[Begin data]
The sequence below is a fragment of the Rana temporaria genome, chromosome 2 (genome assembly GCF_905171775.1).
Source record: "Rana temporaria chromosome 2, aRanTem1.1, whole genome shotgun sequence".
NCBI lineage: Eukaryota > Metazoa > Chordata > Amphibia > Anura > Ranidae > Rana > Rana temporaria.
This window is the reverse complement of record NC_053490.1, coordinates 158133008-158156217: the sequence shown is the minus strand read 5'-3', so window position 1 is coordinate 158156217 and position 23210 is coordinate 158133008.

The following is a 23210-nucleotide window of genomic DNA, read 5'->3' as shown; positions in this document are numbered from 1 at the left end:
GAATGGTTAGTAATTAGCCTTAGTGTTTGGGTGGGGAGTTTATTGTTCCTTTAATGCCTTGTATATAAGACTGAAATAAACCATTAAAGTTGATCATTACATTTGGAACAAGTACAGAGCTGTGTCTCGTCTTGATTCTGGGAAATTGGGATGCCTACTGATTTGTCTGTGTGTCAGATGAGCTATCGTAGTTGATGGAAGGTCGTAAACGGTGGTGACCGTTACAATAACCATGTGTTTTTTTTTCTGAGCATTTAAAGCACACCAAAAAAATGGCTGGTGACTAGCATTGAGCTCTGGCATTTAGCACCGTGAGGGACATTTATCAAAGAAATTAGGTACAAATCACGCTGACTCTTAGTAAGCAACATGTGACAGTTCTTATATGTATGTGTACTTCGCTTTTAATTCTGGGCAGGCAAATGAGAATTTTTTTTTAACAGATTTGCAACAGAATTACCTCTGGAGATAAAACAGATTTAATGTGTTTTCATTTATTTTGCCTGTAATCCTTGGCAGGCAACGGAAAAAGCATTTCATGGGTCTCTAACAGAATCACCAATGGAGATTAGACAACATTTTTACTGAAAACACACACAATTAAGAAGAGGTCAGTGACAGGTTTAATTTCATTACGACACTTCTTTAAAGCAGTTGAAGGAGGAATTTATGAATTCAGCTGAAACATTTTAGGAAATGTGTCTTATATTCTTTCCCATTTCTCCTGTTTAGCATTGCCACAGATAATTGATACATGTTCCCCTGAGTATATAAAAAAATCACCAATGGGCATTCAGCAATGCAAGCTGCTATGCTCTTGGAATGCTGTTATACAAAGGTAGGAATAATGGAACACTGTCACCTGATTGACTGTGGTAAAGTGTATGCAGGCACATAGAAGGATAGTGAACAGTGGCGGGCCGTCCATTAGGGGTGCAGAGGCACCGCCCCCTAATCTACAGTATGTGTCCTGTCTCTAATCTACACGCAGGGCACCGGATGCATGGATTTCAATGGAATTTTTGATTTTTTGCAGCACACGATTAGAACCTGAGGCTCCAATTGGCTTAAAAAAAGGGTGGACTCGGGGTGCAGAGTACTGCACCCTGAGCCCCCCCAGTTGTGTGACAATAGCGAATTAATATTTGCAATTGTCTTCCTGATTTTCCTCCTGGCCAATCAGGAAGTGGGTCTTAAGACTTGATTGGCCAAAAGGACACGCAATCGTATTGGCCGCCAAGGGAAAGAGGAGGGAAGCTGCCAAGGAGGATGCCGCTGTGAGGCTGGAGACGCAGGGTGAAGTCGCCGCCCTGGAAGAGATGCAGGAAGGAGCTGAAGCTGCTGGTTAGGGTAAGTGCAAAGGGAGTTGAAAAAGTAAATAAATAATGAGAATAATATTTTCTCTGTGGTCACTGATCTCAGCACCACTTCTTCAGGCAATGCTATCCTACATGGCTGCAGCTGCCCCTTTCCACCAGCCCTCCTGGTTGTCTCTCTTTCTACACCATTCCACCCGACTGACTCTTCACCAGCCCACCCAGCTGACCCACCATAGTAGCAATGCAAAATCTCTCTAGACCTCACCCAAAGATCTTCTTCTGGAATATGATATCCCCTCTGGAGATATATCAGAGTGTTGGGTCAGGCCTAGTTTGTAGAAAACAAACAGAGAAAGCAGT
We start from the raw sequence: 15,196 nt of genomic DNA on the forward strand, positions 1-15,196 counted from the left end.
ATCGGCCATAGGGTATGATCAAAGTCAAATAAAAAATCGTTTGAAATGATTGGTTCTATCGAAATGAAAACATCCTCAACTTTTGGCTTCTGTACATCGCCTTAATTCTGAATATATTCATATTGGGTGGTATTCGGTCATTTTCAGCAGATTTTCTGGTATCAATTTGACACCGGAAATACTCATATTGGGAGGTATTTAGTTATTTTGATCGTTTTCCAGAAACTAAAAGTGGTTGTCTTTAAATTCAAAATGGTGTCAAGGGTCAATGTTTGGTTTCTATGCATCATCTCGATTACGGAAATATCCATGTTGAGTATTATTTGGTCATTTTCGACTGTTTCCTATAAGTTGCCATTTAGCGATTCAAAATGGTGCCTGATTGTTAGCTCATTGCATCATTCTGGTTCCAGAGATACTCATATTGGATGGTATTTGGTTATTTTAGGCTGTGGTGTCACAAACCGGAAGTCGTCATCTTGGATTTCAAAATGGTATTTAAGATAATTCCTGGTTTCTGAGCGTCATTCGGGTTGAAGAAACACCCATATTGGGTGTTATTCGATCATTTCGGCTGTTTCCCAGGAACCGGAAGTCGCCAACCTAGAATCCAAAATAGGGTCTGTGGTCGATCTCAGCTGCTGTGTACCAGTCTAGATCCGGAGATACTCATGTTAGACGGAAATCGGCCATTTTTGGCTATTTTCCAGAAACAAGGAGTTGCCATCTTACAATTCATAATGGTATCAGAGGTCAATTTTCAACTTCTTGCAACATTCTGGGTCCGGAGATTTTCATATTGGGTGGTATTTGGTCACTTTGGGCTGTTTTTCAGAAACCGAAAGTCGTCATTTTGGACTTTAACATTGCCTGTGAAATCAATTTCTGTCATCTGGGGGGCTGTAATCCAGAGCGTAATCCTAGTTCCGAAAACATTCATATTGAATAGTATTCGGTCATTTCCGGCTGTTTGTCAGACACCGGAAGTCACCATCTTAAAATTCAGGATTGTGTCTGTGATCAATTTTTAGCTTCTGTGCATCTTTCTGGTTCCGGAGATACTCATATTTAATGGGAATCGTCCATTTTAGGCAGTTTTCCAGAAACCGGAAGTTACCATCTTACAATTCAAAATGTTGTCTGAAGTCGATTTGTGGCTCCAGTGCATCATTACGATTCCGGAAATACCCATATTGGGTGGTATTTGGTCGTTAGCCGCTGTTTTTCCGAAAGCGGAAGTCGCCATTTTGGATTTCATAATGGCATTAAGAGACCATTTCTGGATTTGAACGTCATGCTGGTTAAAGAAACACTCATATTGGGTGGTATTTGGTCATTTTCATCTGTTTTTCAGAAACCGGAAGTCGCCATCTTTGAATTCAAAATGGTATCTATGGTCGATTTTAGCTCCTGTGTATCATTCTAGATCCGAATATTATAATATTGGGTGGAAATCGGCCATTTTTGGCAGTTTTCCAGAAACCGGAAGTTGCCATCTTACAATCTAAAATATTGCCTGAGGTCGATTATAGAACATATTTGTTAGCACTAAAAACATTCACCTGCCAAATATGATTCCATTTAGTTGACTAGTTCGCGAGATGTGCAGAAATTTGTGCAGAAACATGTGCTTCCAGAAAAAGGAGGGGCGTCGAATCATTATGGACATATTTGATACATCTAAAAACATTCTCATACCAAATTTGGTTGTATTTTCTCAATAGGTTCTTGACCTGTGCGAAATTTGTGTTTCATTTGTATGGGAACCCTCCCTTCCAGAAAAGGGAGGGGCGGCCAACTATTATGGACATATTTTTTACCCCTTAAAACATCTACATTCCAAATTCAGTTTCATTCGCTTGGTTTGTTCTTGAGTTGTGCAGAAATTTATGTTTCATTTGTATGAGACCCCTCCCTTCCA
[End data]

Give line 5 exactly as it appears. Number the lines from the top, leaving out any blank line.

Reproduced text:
The following is a 23210-nucleotide window of genomic DNA, read 5'->3' as shown; positions in this document are numbered from 1 at the left end: